By Emily Ortman, SWHR Director of Communications
Are you still feeling the effects of “springing forward” an hour over the weekend? You could feel negative effects from that daylight saving time transition for up to a week –– especially if you’re already neglecting to get consistent healthy sleep.
According to the CDC, 1 in 3 American adults don’t get the seven or more hours of sleep they need to be healthy. Lack of sleep takes a toll on our physical and mental health. Science is telling us more clearly all the time that we are setting ourselves up for failure by ignoring sleep as a critical part of the equation for good health.
Healthy sleep can be especially elusive for women, who, for example, are more likely to develop insomnia than men. The barriers faced by women in maintaining good sleep health are often misunderstood or overlooked, according to SWHR’s “Women & Sleep: A Guide for Better Health.” The guide provides an evidence-based overview of key sleep challenges women face throughout their lives.
To get better sleep and truly improve our health, we need a shift in thinking. First, we need to understand the value of sleep in our overall health. Poor sleep underpins the major public health concerns that drive our national agenda, including heart disease, diabetes, obesity, high blood pressure, cancer, Alzheimer’s, and depression.
While the science is still out on the “chicken vs. egg” dynamic — do sleep problems contribute to these conditions or do these conditions cause sleep problems? — we know that these health conditions are all deeply interconnected and affected by sleep. When we consider the effects these ailments have on our national health care spending and lost work productivity, sleep takes on an economic toll as well.
Next, we must drive a culture shift. Too many of us are attached to our devices 24/7, allowing work and social interactions to invade every corner of our day. We wear our long days and short nights like a badge of pride. The science shows that this comes with a price. Our cognitive function takes a hit, we’re less productive, our blood pressure may rise, and we increase our susceptibility to chronic mental and physical health problems.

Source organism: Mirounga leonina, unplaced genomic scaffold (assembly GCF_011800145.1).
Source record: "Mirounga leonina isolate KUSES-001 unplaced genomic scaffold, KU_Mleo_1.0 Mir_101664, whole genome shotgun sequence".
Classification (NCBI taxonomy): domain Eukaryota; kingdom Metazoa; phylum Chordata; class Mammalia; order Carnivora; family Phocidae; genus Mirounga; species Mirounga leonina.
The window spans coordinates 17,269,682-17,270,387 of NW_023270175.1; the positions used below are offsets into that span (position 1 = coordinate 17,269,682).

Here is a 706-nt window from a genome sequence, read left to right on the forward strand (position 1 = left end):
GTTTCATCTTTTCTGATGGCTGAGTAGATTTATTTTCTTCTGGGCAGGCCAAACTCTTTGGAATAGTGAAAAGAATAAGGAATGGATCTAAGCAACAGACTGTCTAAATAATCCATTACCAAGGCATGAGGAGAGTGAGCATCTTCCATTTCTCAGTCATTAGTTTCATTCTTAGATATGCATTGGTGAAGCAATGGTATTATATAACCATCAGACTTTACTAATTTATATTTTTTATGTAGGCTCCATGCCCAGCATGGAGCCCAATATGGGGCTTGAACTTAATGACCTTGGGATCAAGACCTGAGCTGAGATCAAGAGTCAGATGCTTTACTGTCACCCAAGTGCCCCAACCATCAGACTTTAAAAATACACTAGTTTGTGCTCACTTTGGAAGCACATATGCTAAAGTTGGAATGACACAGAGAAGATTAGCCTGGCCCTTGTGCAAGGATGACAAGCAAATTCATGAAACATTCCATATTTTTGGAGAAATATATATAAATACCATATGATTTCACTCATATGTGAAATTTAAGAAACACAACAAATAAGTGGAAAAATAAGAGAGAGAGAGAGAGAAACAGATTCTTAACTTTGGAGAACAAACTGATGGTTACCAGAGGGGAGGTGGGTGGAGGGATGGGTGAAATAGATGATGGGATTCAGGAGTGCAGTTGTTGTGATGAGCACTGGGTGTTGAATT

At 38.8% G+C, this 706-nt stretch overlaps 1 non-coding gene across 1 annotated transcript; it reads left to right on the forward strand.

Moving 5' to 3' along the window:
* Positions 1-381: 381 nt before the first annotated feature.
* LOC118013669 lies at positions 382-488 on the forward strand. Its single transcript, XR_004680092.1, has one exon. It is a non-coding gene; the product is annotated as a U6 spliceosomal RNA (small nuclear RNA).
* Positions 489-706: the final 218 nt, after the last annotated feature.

Finally, we must stop dismissing the signs and symptoms of sleep problems. This is particularly challenging for woman. When women do report sleep problems, their symptoms are often overlooked or mistaken for something else. Women who tell their health care providers that they’re tired are told it’s a normal part of life that should be accepted, rather than fixed, and as a result, their sleep disorders go untreated.
This trivializing of women’s concerns is one reason that 90 percent of women with sleep apnea are undiagnosed. In addition, women may not manifest that hallmark of loud snoring that men do and their symptoms of sleep loss are simply more subtle and difficult to detect.
We can’t improve our sleep health if we don’t talk about it though, so both patients and health care professionals need to engage in smart conversations about sleep. The good news is that sleep problems can often be tackled with better sleep habits, also referred to as “sleep hygiene,” like instituting more regular bedtimes, getting devices out of the bedroom, and limiting caffeine and alcohol before bedtime. For more serious disorders, behavioral and medical treatments can help restore the good quality sleep we need.
The science of sleep is rapidly evolving, but the takeaway from our growing body of research isn’t: Good health can’t happen without healthy sleep.
So as you recover from the daylight saving time shift, don’t just think about how you will handle one hour of lost sleep, re-evaluate your sleep routine. Think about what’s happening when your head hits the pillow and how better sleep habits can lead to better overall health.